The first mention of the name was four months before the Capper's Weekly and Kansas City Star illustrations:  "Mrs. Frank Stokes, 913 West Second street, entertained the W. R. C. Club Tuesday [Women's Relief Corp].  A covered dish luncheon was enjoyed at noon.  The afternoon was spent at work on a 'wedding ring' quilt.  Fourteen members were present."  Quoted from the Joplin (MO) Globe, July 1, 1928.

The next mention of the design is in a general newspaper article four months after the Capper's Weekly and Kansas City Star illustrations:  "The wedding ring quilt craze has hit town and the housewife who is not quilting is not in style.  One firm reported selling several hundreds of pounds of the pretty little pieces of material for the rings.  It takes seven yards for the backing, then comes the filling, thread, something to eat for the neighbors who have come in to help, then the pleasant, newsy conversation that flows back and forth over the quilting frames.  The cold weather was good for something."  Quoted from the Neosho (MO) Daily Democrat, February 26, 1929, and reprinted from the Higginsville (MO) Jeffersonian, date unknown.

The 1929 article's reference to one of the many businesses that sold packages of quilt pieces and the specific reference, "little pieces of material for the rings," combined with the 1928 article, both in Missouri newspapers, suggests that the DWR was already popular before the design was illustrated towards the end of 1928, that it may have originated in the midwest, specifically in Missouri, and underscores our questions, "Where did this design come from?" and "How was it disseminated?"

Pine Burr aka Pickle Dish or Indian Wedding Ring

It has been speculated that a similar design with a 19th century history and made with tiny triangles instead of rectangular wedges might have been the progenitor of the Double Wedding Ring.  Known as Pickle Dish or Indian Wedding Ring today, the earliest known illustrations of this design were published in 1931 as Pickle Dish by Eveline Foland in the Kansas City Star, October 24, 1931 (shown on the left), and by Prairie Farmer in their quilt pattern booklet attributed to 1931 (see separate page for Mrs. Grace Jones).  Eveline Foland wrote that "it is an old Virginia pattern," and Mrs. Jones said it is "similar to the Double Wedding Ring except that it is of two colors."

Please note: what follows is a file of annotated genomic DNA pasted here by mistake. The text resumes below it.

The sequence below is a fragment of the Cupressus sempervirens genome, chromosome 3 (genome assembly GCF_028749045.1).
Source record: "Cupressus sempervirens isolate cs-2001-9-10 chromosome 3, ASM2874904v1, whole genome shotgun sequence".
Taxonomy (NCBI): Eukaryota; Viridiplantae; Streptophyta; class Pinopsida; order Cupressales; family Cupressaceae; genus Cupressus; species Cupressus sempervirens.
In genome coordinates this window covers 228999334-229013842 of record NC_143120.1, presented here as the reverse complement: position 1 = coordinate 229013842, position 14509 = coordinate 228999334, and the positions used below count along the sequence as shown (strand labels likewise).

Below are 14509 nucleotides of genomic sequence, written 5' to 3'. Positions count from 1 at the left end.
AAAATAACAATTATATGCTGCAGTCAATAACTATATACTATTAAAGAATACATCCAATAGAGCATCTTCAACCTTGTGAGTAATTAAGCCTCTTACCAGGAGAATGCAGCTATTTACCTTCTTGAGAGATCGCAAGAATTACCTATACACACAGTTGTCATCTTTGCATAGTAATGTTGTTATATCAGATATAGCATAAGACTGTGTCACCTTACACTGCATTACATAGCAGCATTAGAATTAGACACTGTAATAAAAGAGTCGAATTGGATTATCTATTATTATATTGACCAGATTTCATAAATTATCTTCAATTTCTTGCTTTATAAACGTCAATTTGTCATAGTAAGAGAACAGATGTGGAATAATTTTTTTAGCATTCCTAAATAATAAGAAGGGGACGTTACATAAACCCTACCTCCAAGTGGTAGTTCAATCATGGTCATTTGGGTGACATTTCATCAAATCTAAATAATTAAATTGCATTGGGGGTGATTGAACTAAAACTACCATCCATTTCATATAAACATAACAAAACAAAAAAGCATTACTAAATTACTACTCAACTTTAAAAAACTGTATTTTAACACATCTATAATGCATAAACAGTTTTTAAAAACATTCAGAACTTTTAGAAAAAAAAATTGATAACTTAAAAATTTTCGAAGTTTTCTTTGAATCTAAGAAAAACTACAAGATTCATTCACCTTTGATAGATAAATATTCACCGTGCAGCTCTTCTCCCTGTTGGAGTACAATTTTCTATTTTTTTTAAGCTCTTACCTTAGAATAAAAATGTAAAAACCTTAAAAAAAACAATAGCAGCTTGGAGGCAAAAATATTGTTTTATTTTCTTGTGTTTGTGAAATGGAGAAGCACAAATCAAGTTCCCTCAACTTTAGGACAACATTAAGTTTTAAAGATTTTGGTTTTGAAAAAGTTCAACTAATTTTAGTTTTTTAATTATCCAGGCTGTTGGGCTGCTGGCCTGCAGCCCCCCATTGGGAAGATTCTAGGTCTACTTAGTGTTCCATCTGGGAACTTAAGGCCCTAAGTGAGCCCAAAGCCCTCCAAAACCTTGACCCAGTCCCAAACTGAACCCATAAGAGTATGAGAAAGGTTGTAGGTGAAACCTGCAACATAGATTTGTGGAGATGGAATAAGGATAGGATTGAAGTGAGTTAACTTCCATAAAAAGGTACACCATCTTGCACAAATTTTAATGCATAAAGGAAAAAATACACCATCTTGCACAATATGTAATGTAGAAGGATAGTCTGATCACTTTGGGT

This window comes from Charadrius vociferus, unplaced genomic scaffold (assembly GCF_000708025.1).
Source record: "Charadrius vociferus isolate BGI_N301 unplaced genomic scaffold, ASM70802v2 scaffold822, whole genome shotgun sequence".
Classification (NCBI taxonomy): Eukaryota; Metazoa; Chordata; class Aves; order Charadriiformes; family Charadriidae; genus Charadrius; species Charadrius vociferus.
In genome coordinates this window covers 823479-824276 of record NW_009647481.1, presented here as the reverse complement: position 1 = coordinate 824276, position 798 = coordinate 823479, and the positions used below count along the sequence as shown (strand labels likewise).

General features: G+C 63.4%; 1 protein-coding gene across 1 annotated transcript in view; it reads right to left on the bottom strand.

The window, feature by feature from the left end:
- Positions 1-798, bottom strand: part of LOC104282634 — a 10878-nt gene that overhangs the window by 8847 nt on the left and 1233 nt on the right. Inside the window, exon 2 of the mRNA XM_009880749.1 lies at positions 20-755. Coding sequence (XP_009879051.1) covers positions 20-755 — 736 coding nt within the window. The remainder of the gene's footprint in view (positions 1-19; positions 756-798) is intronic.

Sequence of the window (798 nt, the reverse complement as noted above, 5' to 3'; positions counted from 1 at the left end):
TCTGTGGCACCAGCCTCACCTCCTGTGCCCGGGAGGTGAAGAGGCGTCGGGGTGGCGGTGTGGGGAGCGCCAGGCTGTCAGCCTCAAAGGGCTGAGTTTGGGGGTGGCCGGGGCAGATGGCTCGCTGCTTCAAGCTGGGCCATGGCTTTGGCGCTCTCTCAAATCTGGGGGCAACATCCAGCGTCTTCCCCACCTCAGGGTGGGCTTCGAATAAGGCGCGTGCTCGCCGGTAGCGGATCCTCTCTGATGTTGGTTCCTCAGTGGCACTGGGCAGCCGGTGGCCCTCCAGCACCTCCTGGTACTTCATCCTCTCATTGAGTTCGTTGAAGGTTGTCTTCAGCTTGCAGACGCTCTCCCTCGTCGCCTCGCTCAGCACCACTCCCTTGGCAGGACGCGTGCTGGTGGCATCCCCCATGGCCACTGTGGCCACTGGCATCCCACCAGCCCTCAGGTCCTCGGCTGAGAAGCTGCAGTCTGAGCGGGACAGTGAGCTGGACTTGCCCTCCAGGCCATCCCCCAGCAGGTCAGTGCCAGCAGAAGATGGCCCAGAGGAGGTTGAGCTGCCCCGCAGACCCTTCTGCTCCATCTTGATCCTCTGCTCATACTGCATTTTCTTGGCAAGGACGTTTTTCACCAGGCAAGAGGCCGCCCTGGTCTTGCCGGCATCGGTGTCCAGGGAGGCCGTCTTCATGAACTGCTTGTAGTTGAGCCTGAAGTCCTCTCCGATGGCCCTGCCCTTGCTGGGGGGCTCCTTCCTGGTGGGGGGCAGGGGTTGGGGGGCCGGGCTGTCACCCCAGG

In the next pair of images, Grandmother Clark's Indian Wedding Ring from Book 23, ©1932, is shown on the left, and Home Art Studios 305 Indian Wedding Ring on the right.  (Home Art Studios attributed their 314 Pickle Dish to Virginia as did Eveline Foland but based their engraving on Grandmother Clark's Indian Wedding Ring engraving.)  Nancy Cabot's Indian Wedding Ring was illustrated in the Chicago Tribune, December 16, 1933, saying it was first known as Burr, possibly, she wrote, in honor of Aaron Burr, but this name's true source will be revealed in the paragraphs that follow.

There are currently ten Pickle Dish quilts attributed to ca. 1870-1900 available for study in The Quilt Index (  All but one have a Southern provenance and seven of these were documented in Tennessee.  There's also an extraordinary "Ind. Wedding Ring" documented by the Louisiana Project, an example of the most intricate of the quilts from this group of designs made with a double row of tiny triangles in each segment.  Enter 1948 for ID Number and choose Louisiana Regional Folklife Program for Contributor/Institution.  The Virginia Project records are not yet available in The Quilt Index which may or may not support Eveline Foland's statement in 1931.